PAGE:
ANYONE wandering through the ivory towers of Central last week could hardly have missed the sight of businessmen with paper poppies pinned to their lapels.
Meanwhile down at Statue Square on the 11th hour of the 11th month, it was business as usual.
I wandered down from my office in Central to find a memorial service that didn't happen.
When the Star Ferry clock struck 11, there were five of us silently looking at the fenced off Cenotaph without so much as a wreath at its base.
I guess my four companions hadn't heard that the service is now held on Sunday, the memorial is now conveniently set-aside for another day to accommodate our busy working schedules.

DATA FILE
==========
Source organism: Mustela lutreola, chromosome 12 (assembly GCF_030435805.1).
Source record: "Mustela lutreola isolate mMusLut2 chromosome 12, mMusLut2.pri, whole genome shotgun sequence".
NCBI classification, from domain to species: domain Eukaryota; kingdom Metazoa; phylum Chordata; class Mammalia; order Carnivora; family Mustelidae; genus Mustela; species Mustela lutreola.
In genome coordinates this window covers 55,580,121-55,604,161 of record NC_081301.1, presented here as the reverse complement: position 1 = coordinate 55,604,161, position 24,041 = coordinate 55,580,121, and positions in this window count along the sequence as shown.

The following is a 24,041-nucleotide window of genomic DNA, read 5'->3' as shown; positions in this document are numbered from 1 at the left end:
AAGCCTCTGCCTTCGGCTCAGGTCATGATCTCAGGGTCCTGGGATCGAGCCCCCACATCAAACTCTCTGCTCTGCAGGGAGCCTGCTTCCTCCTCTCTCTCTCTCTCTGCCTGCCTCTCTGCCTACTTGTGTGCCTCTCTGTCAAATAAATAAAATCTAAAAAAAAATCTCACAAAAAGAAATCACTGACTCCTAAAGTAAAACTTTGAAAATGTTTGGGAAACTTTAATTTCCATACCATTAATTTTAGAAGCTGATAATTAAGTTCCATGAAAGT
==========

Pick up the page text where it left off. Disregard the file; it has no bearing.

The problem is that when you remove the sense of 'moment' from an event, you diminish it to the extent that the Cenotaph stands without a single garland on Armistice Day.
In Australia most of our war monuments are inscribed: 'Lest we forget.' JOHN HARRIS Discovery Bay